A bi-level deck provides both a sunny, elevated dining area as well as a shady gathering spot.  Working around two obstacles on the exterior of our split-entry home (the electric meter and the window) inspired the design.

Step 1: Draw Up Your Plans

Make a grid of your deck plans (here are mine).  The major deck was planned to be 10' x 12' and the minor deck was 10' x 7'.  I got the permit from the City of Minneapolis around the third week of April for the deck (and it was completed almost exactly three months later).  The City needed these plans and explanation where it was in relation to the property lines before I could get the permit. 
<p>It looks great. Your post inspired me to try to add a patio cover. It would be placed on a concrete slab. Its around 10x12. I was wondering if you would have any input on how to do it. The problem which I have is the right side of the the roof which has </p><p>an angle.</p><p>Thank you.</p>
nice work and instructions as clear !&hellip;
Yes, lag bolts are imperative. <br /> Some sort of ceiling, say, of corrugated fiberglass panels, could make the patio a sheltered outdoor space when it rains. Pitch them to control runoff, by using successively thicker spacers on the undersides of the joists. Such a space comes in handy if you sometimes crave BBQ and the weather isn't cooperating, or if you just like sitting outside during a warm rain without getting wet.<br />
I have built many decks as a second job, this looks really good.&nbsp; High decks are becomeing more popular, so I usually put posts against the houses to bear the weight load and use the house&nbsp; as bracing.&nbsp; Lag bolts are always a good call too.&nbsp; Also, I run the support posts all&nbsp; the way up through the deck to add support to the railing, but that is just a personal preferance.&nbsp; You have to change the look of the railing or add 'scabs' to the outsides to match the other post-rails.&nbsp; I do like the look of the two main support posts though.&nbsp;&nbsp;&nbsp; Good IBLE.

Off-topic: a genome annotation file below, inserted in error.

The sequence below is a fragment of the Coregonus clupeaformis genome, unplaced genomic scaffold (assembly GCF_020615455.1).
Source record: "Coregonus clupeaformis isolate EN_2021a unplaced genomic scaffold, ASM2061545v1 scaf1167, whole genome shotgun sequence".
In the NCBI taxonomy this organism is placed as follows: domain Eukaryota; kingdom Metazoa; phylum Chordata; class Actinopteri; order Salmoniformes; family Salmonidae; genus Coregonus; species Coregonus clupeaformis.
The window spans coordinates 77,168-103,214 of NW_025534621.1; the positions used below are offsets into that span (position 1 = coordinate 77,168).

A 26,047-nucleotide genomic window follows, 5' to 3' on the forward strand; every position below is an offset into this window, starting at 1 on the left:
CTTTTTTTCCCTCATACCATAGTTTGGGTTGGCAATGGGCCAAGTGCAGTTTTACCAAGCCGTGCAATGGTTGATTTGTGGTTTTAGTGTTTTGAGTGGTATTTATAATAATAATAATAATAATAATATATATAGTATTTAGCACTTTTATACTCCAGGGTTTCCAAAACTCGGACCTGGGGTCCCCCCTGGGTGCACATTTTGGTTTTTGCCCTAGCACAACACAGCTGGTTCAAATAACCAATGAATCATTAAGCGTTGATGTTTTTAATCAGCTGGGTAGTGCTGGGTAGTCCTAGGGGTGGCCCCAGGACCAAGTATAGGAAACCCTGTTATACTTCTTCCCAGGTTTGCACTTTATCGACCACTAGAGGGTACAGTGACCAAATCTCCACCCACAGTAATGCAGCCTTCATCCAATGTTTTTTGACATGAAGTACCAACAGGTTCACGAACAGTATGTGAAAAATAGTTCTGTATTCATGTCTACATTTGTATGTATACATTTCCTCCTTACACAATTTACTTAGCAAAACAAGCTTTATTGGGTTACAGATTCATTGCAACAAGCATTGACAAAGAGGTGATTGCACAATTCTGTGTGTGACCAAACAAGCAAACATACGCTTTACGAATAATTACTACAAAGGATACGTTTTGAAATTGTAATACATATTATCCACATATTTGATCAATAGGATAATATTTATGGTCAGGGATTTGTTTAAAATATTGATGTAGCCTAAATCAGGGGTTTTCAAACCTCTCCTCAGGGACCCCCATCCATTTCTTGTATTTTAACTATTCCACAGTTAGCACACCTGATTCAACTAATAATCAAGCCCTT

Wonderful, great project, will do this to my new house, it has a deck, but really small, will expand it out and upward like this. I agree with the lag bolts and support close to the house. My brother built a deck that didnt have support close to the house and after having so many friends and family over for cookouts, and football games, the deck added a lot of weight to the wood studs and support beams in the house... not realizing they were actually week, even though they looked good, there wasnt enough support for all the weight, the deck started to sag against the house and causing stress for those supports for the house. He had to fix everything, even his house supports......<br />
Nice Instructable with good pictures. The only thing I would add is to make sure&nbsp;to use a sufficient number of properly sized lag bolts and washers (NOT&nbsp;nails) to securely anchor the deck to&nbsp;your house.&nbsp; About a year ago a deck full of people in a town nearby separated from the house and collapsed, &nbsp;killing three people and injuring many more.&nbsp; Lag bolts are&nbsp;required by code in many&nbsp;parts&nbsp;of&nbsp;the USA,&nbsp;and&nbsp;they would be a good idea to use whenever a deck is attached to a home.&nbsp;&nbsp;
A beautiful deck and a very well written and illustrated instructable!&nbsp; <br />
Solid work.&nbsp; Really.:)<br />
What an outstanding write-up!&nbsp; Clear pictures, great documentation, and it looks like you did everything to code, with permits and all (even more awesome).<br />

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Bio: I sit at my desk at the clinic for six hours a day; often, during the middle of the day, you can find me drawing ... More »
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